Viking Night: Taxi Driver
By Bruce Hall
May 17, 2011
Have you ever fantasized about a wave of violence and death sweeping away society, leaving nothing but you and your apocalyptic daydreams? It’s okay if you haven’t, because Travis Bickle has. There’s no doubt from the very beginning of Taxi Driver that this former Marine and hard luck drifter is anything other than a very disturbed man. The first time we see him, it’s fairly obvious that the man is in need of professional help. He seems just a little too tightly coiled as he turns in his application at a New York cab service, where he’s intentionally looking for a cruel job with long hours and an isolated working environment. He shuffles and fidgets and makes uncomfortable jokes, including one about his own sanity. You get the impression the guy only wants to work because he’s afraid to let his mind grow idle, as if doing so might allow it to conjure up deadly things. And we see right from the beginning of the film that it does.
Like the Protagonist in Fight Club, Travis Bickle (Robert DeNiro) has mentally unraveled into fits of sleeplessness and depression, and this is what sets the story in motion. Since he can’t find slumber he drives his cab almost constantly, which means a fat payday for this enterprising delusional insomniac. But the on the job conditions are borderline medieval, and the hours take their toll quickly. When he’s not hauling johns through filthy neighborhoods to pick up hookers or cleaning bloodstains off the back seat of his cab, Bickle can be found hanging around porno theaters trying to look invisible. His diet consists of potatoes and milk, washed down with Alka-Seltzer. Sometimes he scribbles random, violent thoughts into a tattered journal or lies in bed staring at stains on the ceiling. It’s not a very healthy life, but Travis Bickle is not a healthy man. And he exists in a state of mental isolation so profound that when the inevitable need for structure in life finally hits him, it overwhelms him.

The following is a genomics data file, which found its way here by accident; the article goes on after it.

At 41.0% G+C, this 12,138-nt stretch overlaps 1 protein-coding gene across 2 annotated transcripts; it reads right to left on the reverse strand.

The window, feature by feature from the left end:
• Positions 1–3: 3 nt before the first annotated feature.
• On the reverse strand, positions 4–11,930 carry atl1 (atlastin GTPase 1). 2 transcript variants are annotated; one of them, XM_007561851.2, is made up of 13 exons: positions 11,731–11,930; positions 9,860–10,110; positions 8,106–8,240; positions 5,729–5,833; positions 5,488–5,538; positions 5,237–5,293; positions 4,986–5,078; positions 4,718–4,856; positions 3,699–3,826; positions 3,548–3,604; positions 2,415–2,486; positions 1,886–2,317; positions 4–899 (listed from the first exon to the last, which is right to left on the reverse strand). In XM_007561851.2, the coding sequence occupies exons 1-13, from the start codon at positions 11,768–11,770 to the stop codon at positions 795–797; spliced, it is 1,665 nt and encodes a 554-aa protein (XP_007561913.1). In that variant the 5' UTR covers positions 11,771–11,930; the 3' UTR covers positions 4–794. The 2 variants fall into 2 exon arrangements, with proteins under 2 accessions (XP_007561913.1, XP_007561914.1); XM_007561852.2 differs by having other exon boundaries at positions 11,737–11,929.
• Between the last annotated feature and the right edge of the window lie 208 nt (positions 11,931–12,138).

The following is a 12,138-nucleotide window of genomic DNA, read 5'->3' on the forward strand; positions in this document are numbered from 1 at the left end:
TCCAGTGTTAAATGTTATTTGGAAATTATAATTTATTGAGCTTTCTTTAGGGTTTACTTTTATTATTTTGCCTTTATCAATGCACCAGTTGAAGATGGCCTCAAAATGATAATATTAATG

So, he responds the way any self respecting paranoid schizophrenic would - by developing fixations. First there was that punishing job schedule, designed to keep Bickle’s agitated mind occupied. For a while it works, and then he begins to obsess over an idealistic campaign worker named Betsy (Cybill Shepherd) who’s in the middle of trying to get her boss elected president. At first Betsy is intrigued by Travis’ odd habits and quirky verbal tics, but their relationship quickly becomes yet another trigger for Bickle’s slowly evolving state of lost marbles. Later, Travis takes up the case of an underage streetwalker named Iris (Jodie Foster), who works the intersections under the watchful eye of a sadistic pimp named Sport (Harvey Keitel). Iris doesn’t like what she does but has little choice in the matter, as Sport keeps her plied with drugs and the threat of violence.
At the beginning of the film, Bickle blames society for his feelings of isolation and had already started thinking of ways to lash out against the world. But in Iris, for the first time he is able to see someone else as a victim and he begins to consider directing his resources toward something worthwhile. There’s no question Bickle is a ticking time bomb, and that he’s eventually going to go off. The mystery is which way he’ll direct the blast.